So, I just got this question in the First Posts queue, which turned out to be an audit. At first glance, this question seems good. It provides two different inputs and associated outputs, and asks about a perceived inconsistency between them. Sure the last sentence could have slightly better grammar, but since I have less than 2000 rep it didn't seem worth suggesting an edit.

Of course, if you were to actually attempt to answer this question, you would realize that the problem is not reproducible. Which resulted in it being heavily down-voted and closed as off-topic (since "a problem that can no longer be reproduced or a simple typographical error" is lumped in with off-topic). Hence it was an audit to which I was supposed to respond with a down-vote or flag.

Am I correct in thinking that this is beyond the scope of what you're supposed to do for review queues? I've always conceived of reviewing as a process of checking posts for clarity, presence of a clear question, presence of sufficient information to answer that question, etc. Thinking about whether or not the question could be the result of a subtle typo seems like a step beyond this. Should I also be checking for potential explanations for problems while I review? Or is this just yet another questionable audit?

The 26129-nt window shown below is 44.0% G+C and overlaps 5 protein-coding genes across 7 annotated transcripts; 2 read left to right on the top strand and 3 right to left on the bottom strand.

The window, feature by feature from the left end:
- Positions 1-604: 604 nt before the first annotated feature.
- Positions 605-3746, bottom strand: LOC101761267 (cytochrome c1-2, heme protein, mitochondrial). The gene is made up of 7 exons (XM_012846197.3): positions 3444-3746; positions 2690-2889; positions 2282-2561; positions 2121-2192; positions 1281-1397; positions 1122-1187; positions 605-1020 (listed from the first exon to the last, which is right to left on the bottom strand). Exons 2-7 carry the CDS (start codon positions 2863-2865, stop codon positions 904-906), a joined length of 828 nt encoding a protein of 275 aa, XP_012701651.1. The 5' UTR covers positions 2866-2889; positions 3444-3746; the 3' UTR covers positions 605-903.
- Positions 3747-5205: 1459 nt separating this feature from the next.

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    If you don't know the subject matter well enough to be sure of what to do, there is always the "Skip" button. That never fails an audit. – Andrew Medico Mar 6 '15 at 5:04
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    But that's part of my point - I do know the subject matter well enough to be sure what to do. It was basically a Python syntax question, and Python is my primary language. But I would have needed to attempt to replicate it in order to catch the error. That would have been the first thing I'd do if I were trying to answer the question, but I tend to think that there is not an expectation that reviewers attempt to replicate problems. – seaotternerd Mar 6 '15 at 5:39

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